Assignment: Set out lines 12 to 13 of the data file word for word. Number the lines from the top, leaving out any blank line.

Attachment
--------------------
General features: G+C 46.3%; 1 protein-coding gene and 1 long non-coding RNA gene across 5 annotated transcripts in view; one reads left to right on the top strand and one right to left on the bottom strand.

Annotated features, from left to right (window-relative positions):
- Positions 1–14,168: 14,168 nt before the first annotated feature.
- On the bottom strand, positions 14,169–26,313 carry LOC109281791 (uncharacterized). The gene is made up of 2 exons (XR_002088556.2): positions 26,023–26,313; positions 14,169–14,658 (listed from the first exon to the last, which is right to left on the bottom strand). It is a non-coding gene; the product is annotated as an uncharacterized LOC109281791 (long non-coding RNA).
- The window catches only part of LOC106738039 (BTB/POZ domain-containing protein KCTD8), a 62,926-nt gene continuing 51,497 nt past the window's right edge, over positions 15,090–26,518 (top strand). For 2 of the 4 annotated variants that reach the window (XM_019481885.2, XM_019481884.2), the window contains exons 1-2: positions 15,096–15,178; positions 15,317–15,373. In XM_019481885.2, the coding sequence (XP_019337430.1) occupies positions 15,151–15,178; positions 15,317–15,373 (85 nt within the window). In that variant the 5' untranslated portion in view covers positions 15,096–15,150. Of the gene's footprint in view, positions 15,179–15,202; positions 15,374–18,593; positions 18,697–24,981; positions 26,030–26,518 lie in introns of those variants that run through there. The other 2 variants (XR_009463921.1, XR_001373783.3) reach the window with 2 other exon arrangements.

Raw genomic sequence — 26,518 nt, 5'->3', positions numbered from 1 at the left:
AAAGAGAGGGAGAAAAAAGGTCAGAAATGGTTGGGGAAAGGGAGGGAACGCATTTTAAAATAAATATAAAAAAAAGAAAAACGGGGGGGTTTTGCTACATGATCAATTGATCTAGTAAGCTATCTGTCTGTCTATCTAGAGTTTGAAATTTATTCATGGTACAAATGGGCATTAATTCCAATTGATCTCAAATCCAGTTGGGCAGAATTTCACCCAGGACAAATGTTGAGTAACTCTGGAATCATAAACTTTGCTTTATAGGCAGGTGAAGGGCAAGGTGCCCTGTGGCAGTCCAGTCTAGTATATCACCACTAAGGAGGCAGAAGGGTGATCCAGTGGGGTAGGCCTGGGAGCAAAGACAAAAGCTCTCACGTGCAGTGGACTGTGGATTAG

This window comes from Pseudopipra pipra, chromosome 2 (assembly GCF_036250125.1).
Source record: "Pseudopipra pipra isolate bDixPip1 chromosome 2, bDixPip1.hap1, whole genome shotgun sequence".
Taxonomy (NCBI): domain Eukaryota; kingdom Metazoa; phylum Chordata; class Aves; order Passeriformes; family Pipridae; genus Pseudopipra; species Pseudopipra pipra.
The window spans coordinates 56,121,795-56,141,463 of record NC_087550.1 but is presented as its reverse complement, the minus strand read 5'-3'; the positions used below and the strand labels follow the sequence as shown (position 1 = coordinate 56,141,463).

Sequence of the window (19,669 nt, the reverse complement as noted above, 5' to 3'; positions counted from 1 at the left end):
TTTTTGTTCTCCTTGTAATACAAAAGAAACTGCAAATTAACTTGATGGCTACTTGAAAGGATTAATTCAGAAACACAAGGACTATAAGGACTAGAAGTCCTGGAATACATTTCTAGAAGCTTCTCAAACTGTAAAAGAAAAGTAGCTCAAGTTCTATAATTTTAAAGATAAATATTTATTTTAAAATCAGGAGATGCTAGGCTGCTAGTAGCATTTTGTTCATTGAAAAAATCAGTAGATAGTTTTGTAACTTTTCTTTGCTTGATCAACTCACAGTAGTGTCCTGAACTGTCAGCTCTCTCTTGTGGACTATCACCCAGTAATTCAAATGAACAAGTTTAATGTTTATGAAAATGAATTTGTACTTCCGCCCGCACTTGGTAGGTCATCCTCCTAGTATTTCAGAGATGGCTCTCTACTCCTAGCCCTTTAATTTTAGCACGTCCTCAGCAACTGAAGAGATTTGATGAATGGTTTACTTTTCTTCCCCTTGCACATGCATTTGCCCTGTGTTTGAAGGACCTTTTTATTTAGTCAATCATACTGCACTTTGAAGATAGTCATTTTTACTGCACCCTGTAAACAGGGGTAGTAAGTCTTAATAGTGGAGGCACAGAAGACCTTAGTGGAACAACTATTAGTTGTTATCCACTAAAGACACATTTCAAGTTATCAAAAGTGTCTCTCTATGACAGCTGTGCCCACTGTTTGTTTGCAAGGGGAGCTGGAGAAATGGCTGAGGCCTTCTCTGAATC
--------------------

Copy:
Sequence of the window (19,669 nt, the reverse complement as noted above, 5' to 3'; positions counted from 1 at the left end):
TTTTTGTTCTCCTTGTAATACAAAAGAAACTGCAAATTAACTTGATGGCTACTTGAAAGGATTAATTCAGAAACACAAGGACTATAAGGACTAGAAGTCCTGGAATACATTTCTAGAAGCTTCTCAAACTGTAAAAGAAAAGTAGCTCAAGTTCTATAATTTTAAAGATAAATATTTATTTTAAAATCAGGAGATGCTAGGCTGCTAGTAGCATTTTGTTCATTGAAAAAATCAGTAGATAGTTTTGTAACTTTTCTTTGCTTGATCAACTCACAGTAGTGTCCTGAACTGTCAGCTCTCTCTTGTGGACTATCACCCAGTAATTCAAATGAACAAGTTTAATGTTTATGAAAATGAATTTGTACTTCCGCCCGCACTTGGTAGGTCATCCTCCTAGTATTTCAGAGATGGCTCTCTACTCCTAGCCCTTTAATTTTAGCACGTCCTCAGCAACTGAAGAGATTTGATGAATGGTTTACTTTTCTTCCCCTTGCACATGCATTTGCCCTGTGTTTGAAGGACCTTTTTATTTAGTCAATCATACTGCACTTTGAAGATAGTCATTTTTACTGCACCCTGTAAACAGGGGTAGTAAGTCTTAATAGTGGAGGCACAGAAGACCTTAGTGGAACAACTATTAGTTGTTATCCACTAAAGACACATTTCAAGTTATCAAAAGTGTCTCTCTATGACAGCTGTGCCCACTGTTTGTTTGCAAGGGGAGCTGGAGAAATGGCTGAGGCCTTCTCTGAATC